As if Monday was not dreaded enough already for marking the end of the weekend, Lebanese TV channels chose to add to the misery by blessing our Monday evenings with a featureless constellation of drama queen-type talk shows.
The Monday evening TV recipe includes everything from extravagant intros to incomplete investigations and from random accusations to fabricated disputes; all in the name of exposing corruption. However, the nobility of this motive is hardly ever rivalled by the programmes’ tabloid-ish structure.
In addition to their blatant scandal-oriented character, Monday evening shows often make use of the disadvantaged (or just vulnerable) segments of the population by blending their stories, struggles and pain into a pretentious television formula that achieves exposure but fails to instigate solutions.
Common effects of watching these programmes could range from mild episodes of purposelessness to severe existential attacks.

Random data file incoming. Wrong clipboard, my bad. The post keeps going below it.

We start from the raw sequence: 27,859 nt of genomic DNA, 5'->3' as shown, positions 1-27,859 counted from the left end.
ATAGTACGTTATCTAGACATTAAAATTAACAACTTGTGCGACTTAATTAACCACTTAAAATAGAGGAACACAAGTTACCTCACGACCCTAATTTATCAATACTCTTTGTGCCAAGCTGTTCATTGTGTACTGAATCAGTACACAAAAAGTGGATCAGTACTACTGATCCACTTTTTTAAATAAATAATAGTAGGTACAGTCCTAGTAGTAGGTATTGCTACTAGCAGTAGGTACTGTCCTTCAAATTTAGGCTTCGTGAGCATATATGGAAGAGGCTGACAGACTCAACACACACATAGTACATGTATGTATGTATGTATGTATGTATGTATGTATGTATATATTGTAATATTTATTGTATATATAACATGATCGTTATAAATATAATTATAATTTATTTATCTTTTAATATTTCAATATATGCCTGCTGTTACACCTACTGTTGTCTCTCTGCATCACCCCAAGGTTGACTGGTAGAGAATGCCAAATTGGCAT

Throw in ‘spontaneous’ emotion outbursts and a few hidden-camera installments and you will get the epitome of self-justified cheap entertainment.
This being said, it is time we go back to embracing the sad reality by which we, the Lebanese audience, are the driving force behind the perpetuation of the Monday evening drama.
We crave gossip.
We crave gossip to the point where standard gossip is no longer gossipy enough for our sanity. In our mighty land of pride and posturing, we grew not to settle for less than premium quality gossip, powered by high-profile pseudo-scandals and a dash of carefully-scripted emotion.
Thanks to us, the legacy of Junk Journalism survives and will survive for years to come alongside its all-powerful ancestor: Junk food.